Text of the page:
Reply To: Double Charging of VAT

Forum Categories GENERAL VAT DISCUSSIONS Double Charging of VAT Reply To: Double Charging of VAT


The point of law you’re looking for isn’t VAT law I’m afraid. The problem isn’t actually that you’ve been charged VAT twice or VAT on top of VAT or paid extra VAT, you’ve been charged 20% VAT on top of the builders supply. The problem is that you’re being overcharged (at least from your point of view) for the supply, and there’s nothing in VAT law that dictates what a supplier can charge for goods. (In most cases: Sch 6, VAT Act 1994 does have certain valuation rules but they don’t apply here, and there are some anti avoidance rules to prevent connected parties undercharging each other)

So what we’ve got here (for simplicity): Builder buys goods £100 + £20 VAT, he recovers VAT so his cost of goods is £100. He then charges you £120 for the goods, he could just as well have charged you £150 for those goods, or £110, or the £100 that is his cost which is what you wanted/expected. Now all VAT law says is that the value of a supply is whatever is left once VAT is taken off the consideration e.g. if there’s a taxable supply then the value + VAT is the amount you pay (VAT Act 1994, Section 19 (2)). It also says that VAT will be 5% or 20% of the value. So as long as the builder hasn’t charged you more that 20% on whatever he’s got as the value of supply he’s broken no VAT law provisions, because he hasn’t charged VAT twice, he’s charged it once. So what you’re actually arguing over is the value of his supply.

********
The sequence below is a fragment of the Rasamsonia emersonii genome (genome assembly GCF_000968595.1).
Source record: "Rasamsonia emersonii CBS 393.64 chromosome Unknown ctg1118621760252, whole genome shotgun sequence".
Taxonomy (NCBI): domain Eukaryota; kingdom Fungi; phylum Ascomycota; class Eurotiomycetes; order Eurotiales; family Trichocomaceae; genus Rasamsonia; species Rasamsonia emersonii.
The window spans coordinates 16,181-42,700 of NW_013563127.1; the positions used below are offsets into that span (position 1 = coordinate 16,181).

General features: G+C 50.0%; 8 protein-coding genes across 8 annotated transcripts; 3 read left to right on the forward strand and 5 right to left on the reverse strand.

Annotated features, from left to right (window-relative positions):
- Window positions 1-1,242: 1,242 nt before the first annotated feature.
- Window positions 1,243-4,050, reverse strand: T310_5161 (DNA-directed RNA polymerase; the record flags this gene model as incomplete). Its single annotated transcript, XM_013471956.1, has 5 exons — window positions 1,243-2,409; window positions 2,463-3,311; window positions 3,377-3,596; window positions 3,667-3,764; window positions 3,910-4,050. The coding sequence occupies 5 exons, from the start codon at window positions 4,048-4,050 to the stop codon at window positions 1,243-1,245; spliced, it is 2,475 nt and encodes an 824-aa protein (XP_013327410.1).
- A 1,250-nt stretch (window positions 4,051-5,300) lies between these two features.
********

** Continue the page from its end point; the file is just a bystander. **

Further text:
Now whether your point of view is the right point of view will depend on what you agreed on the charging of goods in the contract (the value). If the contract says the builder recharges goods to you at cost, then you need to point the judge to that section of the agreement with the builder and then point him to the net cost of goods, as the builders set the value too high when charging you. If the agreement doesn’t say what you’ll pay for the goods then you may have an argument on unfair contract terms to make, as it’s apparently left it open to him to be able to charge whatever he wants for them.

In the end what you’ve got is the builder has bought goods, he’s then added a profit margin of 20% to them and charged you for them and then added VAT on top of that correctly, what you have to prove is that he has no right to add that profit margin to the goods, and that information will only be found in your contract with the builder.